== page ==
Logo in header



MEAPO invitation

FOFA is proud to have developed an outstanding partnership with the State Museum of Popular Art of Oaxaca (Museo Estatal de Arte Popular Oaxaca, MEAPO). Located in the municipality of San Bartolo Coyotepec just south of the city of Oaxaca, it is a small museum showcasing the state's many beautiful handicraft and folk art traditions, including barro negro (black pottery), wood carvings, jewelry, weavings and tin work. The museum is not only dedicated to featuring and preserving traditional folk art, but also to bringing attention to the artists and their families. MEAPO is able to achieve this through its extensive permanent collection, on-line cyber museum, and events such as folk art markets, temporary exhibits, and conferences.

Museo Estatal de Arte Popular Oaxaca, MEAPO

Black pottery gallery

MEAPO's Evolution
MEAPO officially opened in 2004, the culmination of an idea nearly 100 years old. In 1905, Manuel Guzman, a resident of San Bartolo, donated a plot of land and a collection of books to create a cultural center. Instead the donation was used to build a school. Many years later, in 1994, the Consejo Indigena del Pueblo (Indigenous Advisory of the Village) organized a group of young people to promote and disseminate cultural information about San Bartolo and its famous black pottery by creating a museum or cultural center.

To gain wide participation they invited artesanos from the Central Valleys of Oaxaca to contribute their pieces in all classes of folk art. Academics, intellectuals, and working artists were also welcomed. Support was also offered by the Asemblea General del Pueblo (General Assembly of the village), and the Instituto Oaxaqueño de las Culturas (the Oaxaca State Cultural Institute) that granted the project 25,000 pesos (approximately $2,000 USD) for the construction of the museum. Due to the hard work and initiative of Carlomagno Pedro Martínez, the Secretaria de Finanzas del Gobierno del Estado (Secretary of Finance of the State of Oaxaca) granted the museum an additional 80,000 pesos (approximately $7,000USD).

The museum officially opened in 1996 with an impressive collection -- the result of a folk art contest in conjunction with Artesanias e Industrias Populares del Estado de Oaxaca (ARIPO), to whom the collection actually belonged. Throughout the next years, the museum struggled financially, but nevertheless produced outstanding exhibitions, including "Grandes Maestros del Arte Popular de Oaxaca" (Great Masters of Oaxacan Folk Art) and "Historia y Evolución del Barro Negro" (History and Evolution of Black Ceramics). 

MEAPO Exhibit poster

By 2000, a different space -- originally solicited by professors for the educational institution, CEBETIS -- was granted by the Municipal President for a period of 18 months. The state government (on behalf of the Oaxacan Cultural Institute) signed an agreement with the Comisariado de Bienes Communales (Commission of Communal Well-Being) to loan the property for the museum as a community gathering space. This is the present home of MEAPO.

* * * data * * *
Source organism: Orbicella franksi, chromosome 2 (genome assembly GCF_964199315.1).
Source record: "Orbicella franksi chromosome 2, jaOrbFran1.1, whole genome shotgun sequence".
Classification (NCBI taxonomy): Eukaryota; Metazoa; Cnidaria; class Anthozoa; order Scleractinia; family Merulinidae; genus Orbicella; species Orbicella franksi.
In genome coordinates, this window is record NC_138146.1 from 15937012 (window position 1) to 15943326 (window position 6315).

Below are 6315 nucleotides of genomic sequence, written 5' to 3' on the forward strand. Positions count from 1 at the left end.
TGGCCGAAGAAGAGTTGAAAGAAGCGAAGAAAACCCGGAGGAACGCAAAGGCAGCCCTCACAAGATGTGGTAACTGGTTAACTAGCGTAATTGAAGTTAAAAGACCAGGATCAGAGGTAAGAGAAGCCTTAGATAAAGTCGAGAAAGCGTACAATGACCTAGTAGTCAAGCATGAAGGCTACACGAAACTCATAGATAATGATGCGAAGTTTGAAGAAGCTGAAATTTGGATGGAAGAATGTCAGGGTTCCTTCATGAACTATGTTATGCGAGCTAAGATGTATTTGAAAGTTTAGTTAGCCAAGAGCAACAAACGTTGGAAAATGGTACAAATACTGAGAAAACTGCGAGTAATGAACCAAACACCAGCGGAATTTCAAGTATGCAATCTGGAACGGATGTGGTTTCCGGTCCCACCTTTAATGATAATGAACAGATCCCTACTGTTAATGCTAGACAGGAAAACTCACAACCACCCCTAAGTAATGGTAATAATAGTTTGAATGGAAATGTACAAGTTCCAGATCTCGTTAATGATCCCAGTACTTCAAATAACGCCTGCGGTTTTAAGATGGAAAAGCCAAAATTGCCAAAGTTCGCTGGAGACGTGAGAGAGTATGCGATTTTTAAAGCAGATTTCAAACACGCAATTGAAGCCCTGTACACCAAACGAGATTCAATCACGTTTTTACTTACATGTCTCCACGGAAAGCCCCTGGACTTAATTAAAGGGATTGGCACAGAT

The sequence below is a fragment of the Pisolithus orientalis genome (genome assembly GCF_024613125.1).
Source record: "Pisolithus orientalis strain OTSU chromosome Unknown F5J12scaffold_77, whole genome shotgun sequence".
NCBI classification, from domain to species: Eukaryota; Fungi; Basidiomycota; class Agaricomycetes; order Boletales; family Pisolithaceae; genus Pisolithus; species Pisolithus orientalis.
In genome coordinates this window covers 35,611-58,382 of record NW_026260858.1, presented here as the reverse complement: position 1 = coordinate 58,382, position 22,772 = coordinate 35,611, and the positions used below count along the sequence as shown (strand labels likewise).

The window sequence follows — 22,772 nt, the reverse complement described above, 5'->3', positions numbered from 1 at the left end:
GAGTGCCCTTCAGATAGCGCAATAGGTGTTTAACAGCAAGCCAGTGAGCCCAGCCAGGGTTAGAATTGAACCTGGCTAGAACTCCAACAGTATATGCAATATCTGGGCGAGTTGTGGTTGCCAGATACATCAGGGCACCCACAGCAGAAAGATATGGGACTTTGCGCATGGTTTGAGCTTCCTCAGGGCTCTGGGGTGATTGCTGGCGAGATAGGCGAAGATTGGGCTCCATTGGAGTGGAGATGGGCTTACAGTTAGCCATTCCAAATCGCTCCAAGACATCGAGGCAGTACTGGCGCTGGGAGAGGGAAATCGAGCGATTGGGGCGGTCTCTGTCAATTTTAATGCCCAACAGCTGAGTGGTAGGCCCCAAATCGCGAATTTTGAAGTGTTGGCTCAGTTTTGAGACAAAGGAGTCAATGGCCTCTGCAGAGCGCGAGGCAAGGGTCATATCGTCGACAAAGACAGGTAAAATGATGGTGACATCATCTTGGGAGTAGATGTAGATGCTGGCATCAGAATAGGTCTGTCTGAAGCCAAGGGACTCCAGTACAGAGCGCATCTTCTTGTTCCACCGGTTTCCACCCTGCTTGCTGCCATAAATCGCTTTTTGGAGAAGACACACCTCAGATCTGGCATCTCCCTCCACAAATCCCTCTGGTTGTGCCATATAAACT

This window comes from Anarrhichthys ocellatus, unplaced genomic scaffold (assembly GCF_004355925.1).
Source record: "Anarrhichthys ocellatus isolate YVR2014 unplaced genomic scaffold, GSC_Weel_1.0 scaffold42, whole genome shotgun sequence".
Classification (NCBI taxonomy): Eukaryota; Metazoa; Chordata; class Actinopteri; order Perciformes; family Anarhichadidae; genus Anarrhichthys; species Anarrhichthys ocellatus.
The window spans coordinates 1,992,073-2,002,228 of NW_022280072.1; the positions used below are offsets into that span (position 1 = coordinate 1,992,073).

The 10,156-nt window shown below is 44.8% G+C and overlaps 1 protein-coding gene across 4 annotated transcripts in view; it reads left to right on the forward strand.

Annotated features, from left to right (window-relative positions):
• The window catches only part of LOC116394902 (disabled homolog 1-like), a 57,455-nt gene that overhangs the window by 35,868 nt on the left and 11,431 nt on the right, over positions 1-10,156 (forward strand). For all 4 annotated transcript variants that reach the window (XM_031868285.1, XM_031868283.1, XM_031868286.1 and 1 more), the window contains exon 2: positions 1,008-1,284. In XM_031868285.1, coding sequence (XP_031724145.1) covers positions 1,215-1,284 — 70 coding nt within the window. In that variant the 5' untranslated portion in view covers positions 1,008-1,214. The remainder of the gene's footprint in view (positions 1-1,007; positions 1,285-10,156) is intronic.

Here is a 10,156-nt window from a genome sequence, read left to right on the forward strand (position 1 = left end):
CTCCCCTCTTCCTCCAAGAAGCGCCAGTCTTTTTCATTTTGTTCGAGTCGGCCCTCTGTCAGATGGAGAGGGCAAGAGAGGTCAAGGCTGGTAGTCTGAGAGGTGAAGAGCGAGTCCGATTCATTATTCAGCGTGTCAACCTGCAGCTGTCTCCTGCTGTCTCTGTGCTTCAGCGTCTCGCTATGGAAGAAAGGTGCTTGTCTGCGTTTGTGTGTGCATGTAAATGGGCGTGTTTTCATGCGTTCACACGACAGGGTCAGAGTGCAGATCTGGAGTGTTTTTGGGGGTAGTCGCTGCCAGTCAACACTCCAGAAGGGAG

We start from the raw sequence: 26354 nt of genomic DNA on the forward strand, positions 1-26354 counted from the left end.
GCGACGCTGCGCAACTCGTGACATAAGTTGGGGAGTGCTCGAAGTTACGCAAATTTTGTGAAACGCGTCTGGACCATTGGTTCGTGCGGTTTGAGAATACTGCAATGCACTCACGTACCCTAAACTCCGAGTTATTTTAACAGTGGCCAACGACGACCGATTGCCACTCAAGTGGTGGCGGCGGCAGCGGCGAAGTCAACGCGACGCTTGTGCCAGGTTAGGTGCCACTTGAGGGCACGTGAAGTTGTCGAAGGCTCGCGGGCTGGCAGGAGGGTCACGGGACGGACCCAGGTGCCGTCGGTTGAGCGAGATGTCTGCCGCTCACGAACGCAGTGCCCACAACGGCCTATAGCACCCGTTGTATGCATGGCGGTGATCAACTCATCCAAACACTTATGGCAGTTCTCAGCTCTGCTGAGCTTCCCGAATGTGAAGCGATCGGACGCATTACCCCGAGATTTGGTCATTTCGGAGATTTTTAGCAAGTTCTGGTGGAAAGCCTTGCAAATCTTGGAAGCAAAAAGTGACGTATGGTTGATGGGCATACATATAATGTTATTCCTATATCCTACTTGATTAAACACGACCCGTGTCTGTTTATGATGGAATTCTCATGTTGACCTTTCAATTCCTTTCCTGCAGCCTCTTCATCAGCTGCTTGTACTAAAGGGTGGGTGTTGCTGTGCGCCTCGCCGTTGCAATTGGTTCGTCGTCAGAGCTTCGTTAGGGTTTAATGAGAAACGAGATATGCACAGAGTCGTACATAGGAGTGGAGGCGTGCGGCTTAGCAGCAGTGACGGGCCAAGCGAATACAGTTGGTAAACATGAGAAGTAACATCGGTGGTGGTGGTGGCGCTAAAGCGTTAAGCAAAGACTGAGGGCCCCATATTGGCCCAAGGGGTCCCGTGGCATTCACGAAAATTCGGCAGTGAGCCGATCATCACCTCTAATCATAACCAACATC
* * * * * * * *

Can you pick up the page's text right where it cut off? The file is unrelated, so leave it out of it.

Facade of museum

MEAPO home

In 2002 the state government agreed to fund construction of the museum and its maintenance. Officially opened in 2004, it was intended to be a cultural center for regional folk art, with the mission of promoting, disseminating, and fostering the different artistic works and pre-Hispanic techniques inherited from their ancestors.

FOFA's Outstanding Collaboration with MEAPO
FOFA has had the honor of working closely with MEAPO on a variety of projects, of which its series of Young Artists' Competitions (2008, 2011, and upcoming August 2013) is best known. Young artesanos (30 and under) submit their work to a panel of international, independent jurors. The winners are awarded scholarships to art school or mentored tutorials to enhance and broaden their knowledge and technique in their chosen medium. Winners and recipients of honorable mention are featured in a full-color catalogue and an exhibition. All activities are produced and conducted at MEAPO, by its talented and dedicated staff led by museum director, Carlomagno Pedro Martínez.  



FOFA is also delighted to have shared sponsorship with MEAPO of tianguis (folk art markets) that assist artesanos in selling their unique works of folk art. 

MEAPO's history

Carlomagno Pedro Martínez articulately underscores the cherished objectives of FOFA and MEAPO's five-year-long collaboration:

"We witness the preservation of the magic of Oaxaca in the beautiful objects that come from the region's innately creative and indigenous hands. Popular art is a form of human expression that separates us from lower forms of life. A pueblo that honors, supports, and recognizes its artists is a pueblo that has a great future. In Oaxaca, we are fortunate to be able to count on the artistic expression of many pueblos; it is as common as the flow of daily life in markets, in homes-everywhere. To see everyday materials such as clay, wool and cotton thread, tin, paper, bamboo, wood, and the like transformed into a statement of real beauty alters the senses, and leads us to experience the most moving human sentiments. It is essential that we stimulate young people to develop their creative potential, as well as to be conservators who transmit their heritage from generation to generation."

MEAPO's mission

 Thank You to our Generous Sponsors!
  WUFoundationLogo Los Amigos Logo SRE logo MCINY logo 
 Click here to visit our updated website featuring additional event info, some of our previous contest winners and their works, and lots more.

 Like us on Facebook  


Click on the link above to make a donation of any amount to support our valuable efforts. Thank you! 

www.fofa.us 718-859-1515 info@fofa.us  275 Central Park West, #1-C  New York, New York 10024